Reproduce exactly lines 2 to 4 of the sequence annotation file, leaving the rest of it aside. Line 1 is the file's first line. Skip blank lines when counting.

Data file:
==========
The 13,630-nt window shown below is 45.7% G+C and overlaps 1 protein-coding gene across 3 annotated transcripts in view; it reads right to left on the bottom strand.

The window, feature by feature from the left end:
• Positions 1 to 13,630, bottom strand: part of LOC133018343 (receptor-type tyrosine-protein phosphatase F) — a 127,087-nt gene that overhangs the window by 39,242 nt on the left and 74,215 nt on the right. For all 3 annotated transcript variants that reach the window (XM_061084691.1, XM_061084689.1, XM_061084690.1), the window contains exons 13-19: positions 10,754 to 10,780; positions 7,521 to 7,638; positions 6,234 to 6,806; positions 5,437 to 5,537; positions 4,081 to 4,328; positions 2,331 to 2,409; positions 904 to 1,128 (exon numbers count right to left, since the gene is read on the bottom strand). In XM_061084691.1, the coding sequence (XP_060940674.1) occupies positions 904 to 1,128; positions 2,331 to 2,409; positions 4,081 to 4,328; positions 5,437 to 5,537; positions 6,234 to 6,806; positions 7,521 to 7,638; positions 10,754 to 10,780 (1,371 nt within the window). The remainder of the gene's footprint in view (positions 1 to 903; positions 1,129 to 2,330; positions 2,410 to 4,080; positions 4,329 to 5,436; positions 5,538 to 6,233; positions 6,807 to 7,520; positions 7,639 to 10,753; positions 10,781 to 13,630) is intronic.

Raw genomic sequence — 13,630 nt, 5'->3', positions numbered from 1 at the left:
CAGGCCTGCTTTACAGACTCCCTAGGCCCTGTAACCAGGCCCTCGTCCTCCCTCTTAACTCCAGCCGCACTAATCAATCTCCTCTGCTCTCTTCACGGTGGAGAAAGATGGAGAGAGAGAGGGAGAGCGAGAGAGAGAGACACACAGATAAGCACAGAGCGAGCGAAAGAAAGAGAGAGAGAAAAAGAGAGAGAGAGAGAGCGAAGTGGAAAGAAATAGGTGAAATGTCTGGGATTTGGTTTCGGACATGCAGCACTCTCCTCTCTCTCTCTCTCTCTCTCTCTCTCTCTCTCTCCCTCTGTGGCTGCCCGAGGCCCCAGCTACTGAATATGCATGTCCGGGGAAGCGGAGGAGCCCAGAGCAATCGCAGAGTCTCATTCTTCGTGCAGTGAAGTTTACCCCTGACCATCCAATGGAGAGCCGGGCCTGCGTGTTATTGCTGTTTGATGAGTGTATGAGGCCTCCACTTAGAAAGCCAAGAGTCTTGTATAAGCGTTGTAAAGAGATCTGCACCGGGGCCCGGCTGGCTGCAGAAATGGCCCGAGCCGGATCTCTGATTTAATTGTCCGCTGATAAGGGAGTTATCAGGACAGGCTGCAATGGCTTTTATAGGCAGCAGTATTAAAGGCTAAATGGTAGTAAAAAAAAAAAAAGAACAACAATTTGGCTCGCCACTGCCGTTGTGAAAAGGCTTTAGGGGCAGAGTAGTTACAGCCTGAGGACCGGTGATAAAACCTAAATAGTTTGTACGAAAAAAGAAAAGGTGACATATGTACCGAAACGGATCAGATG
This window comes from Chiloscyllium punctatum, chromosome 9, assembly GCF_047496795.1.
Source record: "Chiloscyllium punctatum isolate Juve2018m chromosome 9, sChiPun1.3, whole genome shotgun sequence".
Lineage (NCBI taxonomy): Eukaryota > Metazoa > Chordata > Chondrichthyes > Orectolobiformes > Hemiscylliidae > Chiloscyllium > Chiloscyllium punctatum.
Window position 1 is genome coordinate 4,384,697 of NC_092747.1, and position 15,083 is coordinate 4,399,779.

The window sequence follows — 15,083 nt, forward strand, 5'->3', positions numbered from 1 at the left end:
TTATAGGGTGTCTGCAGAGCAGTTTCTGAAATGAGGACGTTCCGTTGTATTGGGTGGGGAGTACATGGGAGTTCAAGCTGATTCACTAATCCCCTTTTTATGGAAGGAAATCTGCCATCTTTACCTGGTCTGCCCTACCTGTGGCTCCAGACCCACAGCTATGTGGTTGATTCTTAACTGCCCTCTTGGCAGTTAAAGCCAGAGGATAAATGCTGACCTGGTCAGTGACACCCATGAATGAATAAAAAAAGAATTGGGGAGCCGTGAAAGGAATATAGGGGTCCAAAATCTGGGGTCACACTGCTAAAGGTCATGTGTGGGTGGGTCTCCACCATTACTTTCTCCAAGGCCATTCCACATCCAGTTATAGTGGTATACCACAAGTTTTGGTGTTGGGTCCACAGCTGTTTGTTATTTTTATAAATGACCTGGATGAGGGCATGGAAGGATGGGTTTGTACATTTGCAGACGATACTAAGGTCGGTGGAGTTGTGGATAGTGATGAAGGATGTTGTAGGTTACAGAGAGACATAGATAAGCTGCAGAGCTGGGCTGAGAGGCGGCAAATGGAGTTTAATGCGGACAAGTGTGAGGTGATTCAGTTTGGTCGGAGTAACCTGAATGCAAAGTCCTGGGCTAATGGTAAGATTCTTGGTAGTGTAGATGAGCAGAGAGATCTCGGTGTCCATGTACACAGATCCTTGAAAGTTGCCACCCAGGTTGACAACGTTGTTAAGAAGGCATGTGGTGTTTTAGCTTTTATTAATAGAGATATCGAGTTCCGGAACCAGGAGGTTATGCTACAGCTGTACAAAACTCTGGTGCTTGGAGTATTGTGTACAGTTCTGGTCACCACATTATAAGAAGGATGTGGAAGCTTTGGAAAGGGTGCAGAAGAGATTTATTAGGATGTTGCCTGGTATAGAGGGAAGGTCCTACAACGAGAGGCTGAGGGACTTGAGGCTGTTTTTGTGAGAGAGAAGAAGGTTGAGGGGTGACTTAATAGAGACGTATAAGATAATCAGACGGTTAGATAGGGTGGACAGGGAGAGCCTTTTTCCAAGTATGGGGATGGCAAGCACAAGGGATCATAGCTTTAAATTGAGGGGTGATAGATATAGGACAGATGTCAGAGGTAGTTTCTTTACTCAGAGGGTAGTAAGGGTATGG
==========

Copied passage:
The window, feature by feature from the left end:
• Positions 1 to 13,630, bottom strand: part of LOC133018343 (receptor-type tyrosine-protein phosphatase F) — a 127,087-nt gene that overhangs the window by 39,242 nt on the left and 74,215 nt on the right. For all 3 annotated transcript variants that reach the window (XM_061084691.1, XM_061084689.1, XM_061084690.1), the window contains exons 13-19: positions 10,754 to 10,780; positions 7,521 to 7,638; positions 6,234 to 6,806; positions 5,437 to 5,537; positions 4,081 to 4,328; positions 2,331 to 2,409; positions 904 to 1,128 (exon numbers count right to left, since the gene is read on the bottom strand). In XM_061084691.1, the coding sequence (XP_060940674.1) occupies positions 904 to 1,128; positions 2,331 to 2,409; positions 4,081 to 4,328; positions 5,437 to 5,537; positions 6,234 to 6,806; positions 7,521 to 7,638; positions 10,754 to 10,780 (1,371 nt within the window). The remainder of the gene's footprint in view (positions 1 to 903; positions 1,129 to 2,330; positions 2,410 to 4,080; positions 4,329 to 5,436; positions 5,538 to 6,233; positions 6,807 to 7,520; positions 7,639 to 10,753; positions 10,781 to 13,630) is intronic.

Raw genomic sequence — 13,630 nt, 5'->3', positions numbered from 1 at the left: